Quebec’s Tomifobia Trail a Recreational Gem

  • A spruce grove in Ayer’s Cliff, Quebec, along the Tomifobia Nature Trail makes for fine cycling. The 12-mile-long trail stretches between Ayer’s Cliff and Stanstead north of the Vermont border. (Marty Basch photograph)

Special to the Valley News
Published: 9/22/2018 11:55:39 PM

The large boulder that caused the death of two unsuspecting souls nearly 125 years ago sits alongside the railway where it happened. Now a nature trail in southeastern Quebec’s Eastern Townships, that rock somehow fell onto the Massawippi Valley Railway tracks and derailed a southbound Boston and Maine passenger train traveling from Sherbrooke, Quebec, to Newport, Vt., on the night of April 8, 1895.

The engineer and fireman became trapped in the cab. Passengers freed them. Both were severely scalded by steam and died the next day.

Today, a memorial stands by the site along the Tomifobia Nature Trail, which runs 12 miles by the winding Tomifobia River between the Beebe section of Stanstead and Ayer’s Cliff, on the shores of Lake Massawippi.

The wide trail is a quiet, rich mix of rural life, nature and railroad history. Spruce groves, marshes, cow passageways, stone culverts and the curving Tomifobia, with its swimming holes, share the landscape with railroad bridges, copious one-wheeled gates, hospitable benches and picnic tables.

The trail passes through a delightful tunnel. There’s also another shaded memorial honoring a longtime trail member and volunteer who died last year. Ayer’s Cliff has restrooms, and there’s a seasonal one along the way.

Wildlife is abundant. On a recent visit, with passports in hands, my wife, Jan, and I spotted four white-tailed deer prancing about as we did the full trail both ways. Turtles sunned themselves on downed trees. Overhead, Canadian geese honked in V-formation as they started their journey south to warmer climes. Herons took flight and fished the river, a marsh the perfect spot to watch them at work.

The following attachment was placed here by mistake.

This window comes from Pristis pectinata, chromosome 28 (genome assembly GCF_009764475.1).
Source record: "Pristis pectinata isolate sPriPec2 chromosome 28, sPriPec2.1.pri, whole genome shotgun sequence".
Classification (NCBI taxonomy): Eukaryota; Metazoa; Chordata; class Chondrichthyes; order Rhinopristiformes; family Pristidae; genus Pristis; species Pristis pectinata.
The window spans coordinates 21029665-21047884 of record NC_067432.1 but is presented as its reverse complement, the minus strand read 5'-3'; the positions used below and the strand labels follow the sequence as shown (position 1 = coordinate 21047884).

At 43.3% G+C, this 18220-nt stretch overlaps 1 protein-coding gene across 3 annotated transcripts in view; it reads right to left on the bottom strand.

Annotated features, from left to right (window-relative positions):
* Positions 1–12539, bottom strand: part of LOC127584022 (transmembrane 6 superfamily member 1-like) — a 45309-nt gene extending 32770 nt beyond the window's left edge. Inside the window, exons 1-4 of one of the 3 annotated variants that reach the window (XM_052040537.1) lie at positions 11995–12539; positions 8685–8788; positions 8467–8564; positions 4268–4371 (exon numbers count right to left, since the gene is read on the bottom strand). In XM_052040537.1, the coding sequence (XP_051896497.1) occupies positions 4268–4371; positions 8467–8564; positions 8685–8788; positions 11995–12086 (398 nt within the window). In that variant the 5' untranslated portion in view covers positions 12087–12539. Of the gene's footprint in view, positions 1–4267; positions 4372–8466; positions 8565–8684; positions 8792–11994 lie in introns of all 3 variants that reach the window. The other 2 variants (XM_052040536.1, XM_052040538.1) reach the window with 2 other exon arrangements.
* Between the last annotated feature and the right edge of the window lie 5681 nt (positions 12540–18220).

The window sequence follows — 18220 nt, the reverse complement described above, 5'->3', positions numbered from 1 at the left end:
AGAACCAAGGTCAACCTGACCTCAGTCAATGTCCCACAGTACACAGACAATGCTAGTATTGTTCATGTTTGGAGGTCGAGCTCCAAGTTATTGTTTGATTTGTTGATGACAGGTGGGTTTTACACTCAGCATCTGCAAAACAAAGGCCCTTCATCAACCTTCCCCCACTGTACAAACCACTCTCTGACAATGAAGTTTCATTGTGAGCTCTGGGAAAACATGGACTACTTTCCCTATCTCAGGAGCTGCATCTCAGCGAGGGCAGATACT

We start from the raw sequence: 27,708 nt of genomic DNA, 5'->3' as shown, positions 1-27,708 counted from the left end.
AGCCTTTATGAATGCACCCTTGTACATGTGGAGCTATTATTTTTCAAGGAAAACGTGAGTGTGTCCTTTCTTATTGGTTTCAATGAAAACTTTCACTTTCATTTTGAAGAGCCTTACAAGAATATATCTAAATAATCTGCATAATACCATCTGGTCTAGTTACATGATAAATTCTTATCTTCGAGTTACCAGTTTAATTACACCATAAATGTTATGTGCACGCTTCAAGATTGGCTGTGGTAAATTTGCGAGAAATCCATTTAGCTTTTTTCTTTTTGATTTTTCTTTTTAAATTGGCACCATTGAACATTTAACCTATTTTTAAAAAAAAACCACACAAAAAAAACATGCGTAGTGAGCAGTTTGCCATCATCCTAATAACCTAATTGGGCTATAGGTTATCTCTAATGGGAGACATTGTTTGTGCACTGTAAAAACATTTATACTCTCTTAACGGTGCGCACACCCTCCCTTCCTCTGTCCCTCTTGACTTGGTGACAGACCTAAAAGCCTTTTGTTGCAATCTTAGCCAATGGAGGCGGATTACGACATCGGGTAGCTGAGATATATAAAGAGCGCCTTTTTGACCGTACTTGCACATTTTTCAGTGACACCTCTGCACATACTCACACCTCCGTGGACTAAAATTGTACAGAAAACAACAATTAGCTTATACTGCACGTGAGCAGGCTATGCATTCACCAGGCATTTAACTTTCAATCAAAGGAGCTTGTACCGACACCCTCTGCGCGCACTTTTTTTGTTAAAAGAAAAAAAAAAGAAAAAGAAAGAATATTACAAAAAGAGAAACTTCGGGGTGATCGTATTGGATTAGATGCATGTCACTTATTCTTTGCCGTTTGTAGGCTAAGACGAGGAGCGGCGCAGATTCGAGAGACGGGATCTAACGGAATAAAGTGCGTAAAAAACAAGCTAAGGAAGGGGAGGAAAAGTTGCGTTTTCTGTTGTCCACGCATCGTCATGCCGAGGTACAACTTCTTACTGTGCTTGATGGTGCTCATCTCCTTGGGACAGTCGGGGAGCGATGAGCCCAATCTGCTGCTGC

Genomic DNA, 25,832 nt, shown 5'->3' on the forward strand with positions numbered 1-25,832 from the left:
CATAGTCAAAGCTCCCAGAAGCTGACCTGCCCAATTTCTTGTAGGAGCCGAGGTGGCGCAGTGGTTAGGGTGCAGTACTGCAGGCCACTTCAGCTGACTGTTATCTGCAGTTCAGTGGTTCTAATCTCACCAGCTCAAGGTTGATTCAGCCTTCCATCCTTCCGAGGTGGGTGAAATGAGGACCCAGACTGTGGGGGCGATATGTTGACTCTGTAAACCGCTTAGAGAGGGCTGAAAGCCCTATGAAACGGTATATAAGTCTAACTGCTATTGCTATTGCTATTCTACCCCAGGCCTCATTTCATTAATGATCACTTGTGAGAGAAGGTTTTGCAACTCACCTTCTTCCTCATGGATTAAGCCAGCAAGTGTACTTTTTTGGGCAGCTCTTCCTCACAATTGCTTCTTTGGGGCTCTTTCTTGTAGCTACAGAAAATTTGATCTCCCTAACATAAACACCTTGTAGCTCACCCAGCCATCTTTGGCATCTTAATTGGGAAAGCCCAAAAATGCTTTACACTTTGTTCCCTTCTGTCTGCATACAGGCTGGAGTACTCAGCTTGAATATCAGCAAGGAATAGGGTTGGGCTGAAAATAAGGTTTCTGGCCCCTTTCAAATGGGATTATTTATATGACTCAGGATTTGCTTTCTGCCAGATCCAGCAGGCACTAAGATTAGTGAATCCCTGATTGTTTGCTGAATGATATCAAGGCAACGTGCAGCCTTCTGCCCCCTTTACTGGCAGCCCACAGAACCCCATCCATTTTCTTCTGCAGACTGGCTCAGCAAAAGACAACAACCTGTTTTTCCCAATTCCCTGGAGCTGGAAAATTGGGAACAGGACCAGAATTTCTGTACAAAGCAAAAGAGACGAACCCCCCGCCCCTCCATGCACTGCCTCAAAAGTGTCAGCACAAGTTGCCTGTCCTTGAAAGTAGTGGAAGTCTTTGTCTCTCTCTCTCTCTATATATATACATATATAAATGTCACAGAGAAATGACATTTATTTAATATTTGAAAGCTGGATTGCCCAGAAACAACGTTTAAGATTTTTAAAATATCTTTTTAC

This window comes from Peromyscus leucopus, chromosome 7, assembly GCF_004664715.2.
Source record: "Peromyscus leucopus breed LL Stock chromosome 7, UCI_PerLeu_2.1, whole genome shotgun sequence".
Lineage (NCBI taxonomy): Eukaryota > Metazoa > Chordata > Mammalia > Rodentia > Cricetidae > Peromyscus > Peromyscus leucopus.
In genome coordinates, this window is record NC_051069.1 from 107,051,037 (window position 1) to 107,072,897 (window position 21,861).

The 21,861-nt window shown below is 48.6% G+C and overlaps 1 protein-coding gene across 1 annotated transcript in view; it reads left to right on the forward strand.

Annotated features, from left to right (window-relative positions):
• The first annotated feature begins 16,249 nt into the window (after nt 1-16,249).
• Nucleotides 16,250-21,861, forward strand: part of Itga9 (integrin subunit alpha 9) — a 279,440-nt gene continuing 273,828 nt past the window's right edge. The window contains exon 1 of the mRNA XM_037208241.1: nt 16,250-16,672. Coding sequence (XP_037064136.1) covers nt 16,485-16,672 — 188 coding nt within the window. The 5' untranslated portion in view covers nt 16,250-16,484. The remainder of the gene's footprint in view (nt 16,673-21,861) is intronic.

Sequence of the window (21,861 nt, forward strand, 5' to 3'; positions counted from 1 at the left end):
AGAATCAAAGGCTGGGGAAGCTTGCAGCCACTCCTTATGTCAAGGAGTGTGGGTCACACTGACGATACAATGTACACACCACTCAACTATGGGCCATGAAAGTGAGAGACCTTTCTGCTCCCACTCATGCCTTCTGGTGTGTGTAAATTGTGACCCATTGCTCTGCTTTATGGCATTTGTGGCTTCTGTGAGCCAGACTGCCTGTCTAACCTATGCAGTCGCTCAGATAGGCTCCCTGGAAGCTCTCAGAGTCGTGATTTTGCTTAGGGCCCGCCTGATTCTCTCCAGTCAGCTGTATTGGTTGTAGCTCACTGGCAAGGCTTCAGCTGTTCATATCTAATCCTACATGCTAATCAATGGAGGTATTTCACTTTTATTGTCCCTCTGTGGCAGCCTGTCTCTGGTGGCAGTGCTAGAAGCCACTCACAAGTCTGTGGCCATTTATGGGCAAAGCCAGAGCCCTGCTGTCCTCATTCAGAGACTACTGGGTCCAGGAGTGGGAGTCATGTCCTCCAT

The multi-use trail, under the auspices of the nonprofit Sentiers Massawippi (, was once a railroad that opened in 1870 and was later abandoned in 1990. Three years after that, Sentiers Massawippi created the trail, a 147-acre natural parkland.

“It’s a nature trail,” says Sentiers Massawippi president Ray Banham. “We encourage people to stop and have a good look around. There are bird watchers and walkers. People have to respect each other on the trail.”

They’re also asked to stay off during hunting season and the spring thaw.

There are many ways to access the rail trail north of the sleepy Beebe Plain, Vt., border crossing. Ayer’s Cliff is considered the start, with its restaurants, shops and lodging. But closer to the border in the village of Beebe, there’s an entrance by Kilometer 16 with parking at the corner of Chemin de Beebe and Chemin Stanstead. It’s also possible to link the trail with Newport’s 4-mile-long scenic Beebe Spur Rail Trail along Lake Memphremagog with some pavement to get to the southernmost access point (no parking there) at the junction of Rue Principale and Woodside Street.

From Beebe, the trail quickly passes a scrap yard through thick forest to a teepee shelter before opening up to tranquil farms and meadows dotted with cows. Markers are evident each kilometer, with canopies of trees trading places with open sky along the way. Another type of shelter with picnic tables is planned in the near future, according to Banham.

The meandering river was a constant companion, steel and wooden bridges allowing us to pass over the water. Old utility poles stood or leaned along the way.

That memorial to the volunteer had welcome shade and neatly placed large stones donated by several local contractors. Called SteenHemel, Dutch for Stone Haven, it honored Harry Isbrucker, who worked the trail for many years. He was Dutch. There’s also something that looks like a xylophone, but it’s a collection of rail splices that once bolted the railroad tracks to each other.

A glorious spruce grove led to Ayer’s Cliff, the northern terminus of the trail, with its welcoming picnic tables in the summer cottage-heavy community. It’s also the gateway to many more cycling opportunities. The Townships are home to La Route Verte, a collection of more than 5,000 kilometers of cycling roadways, lanes and trails throughout the province. In Ayer’s Cliff, it’s possible to reach the Green Route in Magog along Route 141. This past summer, a seasonal bicycle ferry called Le Wippi took cyclists to North Hatley to connect with the Les Grandes-Fourches Bike Trail which goes to Lenoxville.

All are destinations to consider for future rides in the bicycle-friendly Eastern Townships with its appealing Tomifobia Nature Trail.

Marty Basch can be reached at

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